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At 09:26 PM 7/3/2004 +0200, Kyrre Aalerud wrote:

>I need about 500kHz or better resolution.  I'd actually like 2 MHz.

Buy an inexpensive scope from ebay.
At least two channels, and good probes.

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2004\07\03@193919 by Kyrre Aalerud

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I needed a computer interfaced one.  (for grabbing waves to send to others
for duscussion.)
I already have a good "regular" 4 channel 100 MHz scope, 2 good probes and 2
cheap ones.

Kyrre


{Original Message removed}

2004\07\03@202146 by Robert Rolf

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Web camera with a focus dial. I use one all the time on my Tek 465's.
As long as all you need is 'discussion', it works well.
I have an old 3COM home connect, which is CCD not CMOS,
so it has good sensitivity, and long shutter times for
single shot capture (poor man's digital scope).

Robert

Kyrre Aalerud wrote:
>
> I needed a computer interfaced one.  (for grabbing waves to send to others
> for duscussion.)
> I already have a good "regular" 4 channel 100 MHz scope, 2 good probes and 2
> cheap ones.
>
> Kyrre
>
> {Original Message removed}

2004\07\03@223903 by Kyrre Aalerud

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and how can excel handle those images for statistical graphing ?

Kyrre

----- Original Message -----
From: "Robert Rolf" <RemoveMERobert.RolfKILLspamspamUALBERTA.CA>
To: <PICLISTSTOPspamspamspam_OUTMITVMA.MIT.EDU>
Sent: Sunday, July 04, 2004 2:14 AM
Subject: Re: [OT]: Digital oscilloscope suggestions


{Quote hidden}

others
> > for duscussion.)
> > I already have a good "regular" 4 channel 100 MHz scope, 2 good probes
and 2
{Quote hidden}

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2004\07\05@024951 by Luis Moreira

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exactly what I am talking about, The Pic ADC is not that fast and you have a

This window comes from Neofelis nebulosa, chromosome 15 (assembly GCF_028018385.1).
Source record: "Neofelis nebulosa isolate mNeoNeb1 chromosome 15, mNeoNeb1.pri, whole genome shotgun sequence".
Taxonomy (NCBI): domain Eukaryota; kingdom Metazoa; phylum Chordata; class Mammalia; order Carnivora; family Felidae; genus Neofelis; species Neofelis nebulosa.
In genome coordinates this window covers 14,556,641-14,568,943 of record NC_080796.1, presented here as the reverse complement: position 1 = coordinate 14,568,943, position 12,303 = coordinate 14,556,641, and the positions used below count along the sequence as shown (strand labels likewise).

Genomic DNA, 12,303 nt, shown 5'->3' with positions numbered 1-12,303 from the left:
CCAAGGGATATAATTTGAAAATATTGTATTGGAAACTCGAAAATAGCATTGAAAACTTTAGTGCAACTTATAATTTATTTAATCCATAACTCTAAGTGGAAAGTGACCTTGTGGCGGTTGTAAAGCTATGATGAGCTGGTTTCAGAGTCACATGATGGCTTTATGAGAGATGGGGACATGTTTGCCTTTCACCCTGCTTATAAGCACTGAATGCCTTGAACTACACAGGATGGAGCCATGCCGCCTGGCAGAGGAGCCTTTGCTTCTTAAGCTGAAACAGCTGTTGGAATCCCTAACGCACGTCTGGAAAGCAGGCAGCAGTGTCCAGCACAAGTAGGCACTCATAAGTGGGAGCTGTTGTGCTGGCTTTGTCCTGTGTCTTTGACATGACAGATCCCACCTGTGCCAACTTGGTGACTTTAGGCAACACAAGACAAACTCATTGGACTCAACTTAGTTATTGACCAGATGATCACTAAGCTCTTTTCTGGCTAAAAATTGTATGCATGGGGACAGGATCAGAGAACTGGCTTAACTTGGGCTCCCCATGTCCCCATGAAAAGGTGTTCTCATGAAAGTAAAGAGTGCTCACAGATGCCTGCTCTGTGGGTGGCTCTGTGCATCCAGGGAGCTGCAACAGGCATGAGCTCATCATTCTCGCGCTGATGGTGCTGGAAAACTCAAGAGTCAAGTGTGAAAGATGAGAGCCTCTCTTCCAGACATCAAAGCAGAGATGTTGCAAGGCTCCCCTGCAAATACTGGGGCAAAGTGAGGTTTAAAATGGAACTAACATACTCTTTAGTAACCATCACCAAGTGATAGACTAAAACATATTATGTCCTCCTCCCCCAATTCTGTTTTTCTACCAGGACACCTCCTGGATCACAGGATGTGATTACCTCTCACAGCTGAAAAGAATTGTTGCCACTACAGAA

limit on how fast you can send the data to the PC, then you have to get a
program to get that data and display it like an oscilloscope. I think you
will find that the use of a system like this is very limited...

Luis

{Original Message removed}

2004\07\05@132711 by Dwayne Reid

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At 12:50 AM 7/5/2004, Luis Moreira wrote:
>exactly what I am talking about, The Pic ADC is not that fast and you have a
>limit on how fast you can send the data to the PC, then you have to get a
>program to get that data and display it like an oscilloscope. I think you
>will find that the use of a system like this is very limited...
>
>Luis
>
>>From: Kyrre Aalerud [spamBeGonekreaturespamKILLspamC2I.NET]
>>
>>The pic would run it's ADC as fast as it can, pumping the data into the
>>paralell port of a PC.    That's it.
>>No transforming, no calculations, no work at all.
>>
>>I just wonder if I can sampel fast enough.
>>
>>Kyrre

Have a look at Dan's approach at
<http://www.oricomtech.com/projects/ets.htm> .  He is able to get the
equivalent of 1 MHz sample rate and a useable 120 KHz response out of an
18f876 running at 20 MHz.

dwayne

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2004\07\05@140134 by hael Rigby-Jones

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{Quote hidden}

Cicuit Cellar had an article on an alternative method of subsampling using a
comparator and PWM.  The material that was the basis of the CC article is at
http://users.cableaz.com/~cappels/dproj/wfc/wfc.html

Regards

Mike